An allegation that one violated an ordinance intended to promote safety in the use of the streets of a municipality charges negligence. Bridges v. Jackson, 255 N.C. 333, 121 S.E. 2d 542; Carrigan v. Dover, 251 N.C. 97, 110 S.E. 2d 825; Funeral Service v. Coach Lines, 248 N.C. 146, 102 S.E. 2d 816; 60 C.J.S. 770.

It is not sufficient for a complaint to charge a defendant with negligence. The complaint must go further and allege facts showing the negligent act was a proximate cause of the injuries of which plaintiff complains.

Winborne, C. J. defined proximate cause as: “[A] cause that produced the result in continuous sequence and without which it would not have occurred, and one from which any man of ordinary prudence could have foreseen that such result was probable under all the facts as they existed.” Jackson v. Gin Co., 255 N.C. 194, 120 S.E. 2d 540. The *506quoted definition is in accord with many other decisions by this Court. See cases assembled, 3 Strong’s N. C. Index 449, note 52.

Plaintiff’s statement of facts is sufficient to charge injury resulting from defendants’ negligence, continuing until the moment of impact and injury. A jury may find that a prudent person, with knowledge of the density of traffic indicated by the marking of lanes for parked and moving vehicles, should have foreseen the likelihood of a collision. This is sufficient to require submission to a jury. Davis v. Jessup, 257 N.C. 215, 125 S.E. 2d 440; Moore v. Plymouth, 249 N.C. 423, 106 S.E. 2d 695; Graham v. R. R., 240 N.C. 338, 82 S.E. 2d 346. The mere fact that another' is also negligent and the negligence of the two results in injury to plaintiff does not relieve either. Turner v. Turner, 261 N.C. 472, 135 S.E. 2d 12; Batts v. Faggart, 260 N.C. 641, 133 S.E. 2d 504; Tart v. Register, 257 N.C. 161, 125 S.E. 2d 754.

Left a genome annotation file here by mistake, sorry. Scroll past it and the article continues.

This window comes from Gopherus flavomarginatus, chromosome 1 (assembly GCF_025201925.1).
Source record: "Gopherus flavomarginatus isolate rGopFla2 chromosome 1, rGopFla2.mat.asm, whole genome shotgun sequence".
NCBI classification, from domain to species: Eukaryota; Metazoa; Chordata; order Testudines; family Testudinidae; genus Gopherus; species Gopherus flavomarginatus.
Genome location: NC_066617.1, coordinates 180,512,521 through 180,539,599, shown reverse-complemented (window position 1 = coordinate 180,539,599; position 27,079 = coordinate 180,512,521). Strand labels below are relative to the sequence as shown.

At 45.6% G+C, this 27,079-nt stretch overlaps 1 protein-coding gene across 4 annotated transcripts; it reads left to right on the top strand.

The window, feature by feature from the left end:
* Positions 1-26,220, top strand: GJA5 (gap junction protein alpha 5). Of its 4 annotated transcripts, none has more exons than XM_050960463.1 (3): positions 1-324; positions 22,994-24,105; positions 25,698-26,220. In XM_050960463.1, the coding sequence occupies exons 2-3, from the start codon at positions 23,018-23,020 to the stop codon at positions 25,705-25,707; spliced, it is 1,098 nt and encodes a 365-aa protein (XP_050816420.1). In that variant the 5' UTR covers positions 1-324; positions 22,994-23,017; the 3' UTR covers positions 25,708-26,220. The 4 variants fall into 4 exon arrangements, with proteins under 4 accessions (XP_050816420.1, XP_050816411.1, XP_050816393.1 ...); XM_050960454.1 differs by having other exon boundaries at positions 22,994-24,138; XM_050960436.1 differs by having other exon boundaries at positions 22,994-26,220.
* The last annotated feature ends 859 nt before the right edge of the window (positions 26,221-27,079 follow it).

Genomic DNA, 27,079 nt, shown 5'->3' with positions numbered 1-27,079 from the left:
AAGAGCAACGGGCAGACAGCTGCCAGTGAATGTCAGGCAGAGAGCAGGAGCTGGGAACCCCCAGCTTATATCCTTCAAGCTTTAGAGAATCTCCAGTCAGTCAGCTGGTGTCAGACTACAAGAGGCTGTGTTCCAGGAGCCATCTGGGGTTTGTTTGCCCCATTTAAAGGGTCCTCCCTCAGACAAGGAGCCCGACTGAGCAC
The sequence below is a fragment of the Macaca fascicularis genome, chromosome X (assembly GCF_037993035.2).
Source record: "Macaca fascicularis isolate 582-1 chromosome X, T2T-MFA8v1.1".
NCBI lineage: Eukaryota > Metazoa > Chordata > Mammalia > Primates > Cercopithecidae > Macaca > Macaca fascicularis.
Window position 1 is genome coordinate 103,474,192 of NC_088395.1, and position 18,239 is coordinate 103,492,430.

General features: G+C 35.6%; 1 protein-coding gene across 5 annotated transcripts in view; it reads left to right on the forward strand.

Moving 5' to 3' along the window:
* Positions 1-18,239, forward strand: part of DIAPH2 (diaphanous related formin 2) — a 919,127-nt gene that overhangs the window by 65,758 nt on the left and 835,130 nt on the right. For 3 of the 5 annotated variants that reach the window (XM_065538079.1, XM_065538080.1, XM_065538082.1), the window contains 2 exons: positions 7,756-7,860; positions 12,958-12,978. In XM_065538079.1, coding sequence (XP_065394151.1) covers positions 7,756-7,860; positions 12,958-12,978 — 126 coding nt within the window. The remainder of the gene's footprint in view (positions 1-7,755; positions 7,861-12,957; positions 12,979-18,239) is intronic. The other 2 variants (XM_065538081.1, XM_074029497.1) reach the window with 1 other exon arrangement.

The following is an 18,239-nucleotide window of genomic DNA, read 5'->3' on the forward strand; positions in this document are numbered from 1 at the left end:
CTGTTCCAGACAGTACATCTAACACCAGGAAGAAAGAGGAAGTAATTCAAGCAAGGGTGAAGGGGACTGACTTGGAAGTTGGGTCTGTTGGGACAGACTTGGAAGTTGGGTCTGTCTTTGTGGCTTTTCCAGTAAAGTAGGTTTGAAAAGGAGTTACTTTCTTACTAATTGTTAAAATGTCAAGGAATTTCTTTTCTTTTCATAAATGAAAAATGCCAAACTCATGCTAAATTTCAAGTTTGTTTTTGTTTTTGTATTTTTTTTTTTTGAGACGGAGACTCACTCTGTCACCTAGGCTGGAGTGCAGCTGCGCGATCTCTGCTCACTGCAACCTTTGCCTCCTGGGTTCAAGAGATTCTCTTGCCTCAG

Defendants contend the complaint shows Miss Gaines, operating the Ford, was negligent; and her negligence insulated defendants’ negligence. This contention cannot be sustained for the reasons given above.

Defendants’ second assigned ground for the demurrer is that the negligence of the operator of the vehicle bars plaintiff’s right to recover. This contention is based on the following reasoning: Plaintiff owned the automobile, hence she had the right to control its operation. The operator, Miss Gaines, was negligent. Her negligence must be imputed to plaintiff under the doctrine of respondeat superior.